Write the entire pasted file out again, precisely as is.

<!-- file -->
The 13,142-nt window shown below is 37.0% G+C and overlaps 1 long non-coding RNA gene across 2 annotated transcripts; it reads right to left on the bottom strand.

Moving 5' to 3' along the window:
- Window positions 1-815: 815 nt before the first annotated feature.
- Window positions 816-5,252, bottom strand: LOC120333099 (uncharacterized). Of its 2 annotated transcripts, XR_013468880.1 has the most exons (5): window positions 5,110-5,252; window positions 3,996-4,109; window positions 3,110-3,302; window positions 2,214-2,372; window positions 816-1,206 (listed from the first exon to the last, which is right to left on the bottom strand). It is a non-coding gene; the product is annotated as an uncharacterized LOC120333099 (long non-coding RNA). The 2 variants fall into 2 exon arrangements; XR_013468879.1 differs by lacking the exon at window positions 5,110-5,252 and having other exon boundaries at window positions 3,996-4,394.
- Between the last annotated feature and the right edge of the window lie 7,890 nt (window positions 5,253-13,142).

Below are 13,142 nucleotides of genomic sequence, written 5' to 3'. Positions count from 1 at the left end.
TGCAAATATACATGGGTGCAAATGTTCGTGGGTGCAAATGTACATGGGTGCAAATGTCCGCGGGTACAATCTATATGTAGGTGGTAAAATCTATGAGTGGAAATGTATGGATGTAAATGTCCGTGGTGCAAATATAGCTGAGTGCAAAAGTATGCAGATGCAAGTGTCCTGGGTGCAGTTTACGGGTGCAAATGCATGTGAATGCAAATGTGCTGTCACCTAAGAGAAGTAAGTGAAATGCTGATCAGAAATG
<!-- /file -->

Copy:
The 13,142-nt window shown below is 37.0% G+C and overlaps 1 long non-coding RNA gene across 2 annotated transcripts; it reads right to left on the bottom strand.

Moving 5' to 3' along the window:
- Window positions 1-815: 815 nt before the first annotated feature.
- Window positions 816-5,252, bottom strand: LOC120333099 (uncharacterized). Of its 2 annotated transcripts, XR_013468880.1 has the most exons (5): window positions 5,110-5,252; window positions 3,996-4,109; window positions 3,110-3,302; window positions 2,214-2,372; window positions 816-1,206 (listed from the first exon to the last, which is right to left on the bottom strand). It is a non-coding gene; the product is annotated as an uncharacterized LOC120333099 (long non-coding RNA). The 2 variants fall into 2 exon arrangements; XR_013468879.1 differs by lacking the exon at window positions 5,110-5,252 and having other exon boundaries at window positions 3,996-4,394.
- Between the last annotated feature and the right edge of the window lie 7,890 nt (window positions 5,253-13,142).

Below are 13,142 nucleotides of genomic sequence, written 5' to 3'. Positions count from 1 at the left end.
TGCAAATATACATGGGTGCAAATGTTCGTGGGTGCAAATGTACATGGGTGCAAATGTCCGCGGGTACAATCTATATGTAGGTGGTAAAATCTATGAGTGGAAATGTATGGATGTAAATGTCCGTGGTGCAAATATAGCTGAGTGCAAAAGTATGCAGATGCAAGTGTCCTGGGTGCAGTTTACGGGTGCAAATGCATGTGAATGCAAATGTGCTGTCACCTAAGAGAAGTAAGTGAAATGCTGATCAGAAATG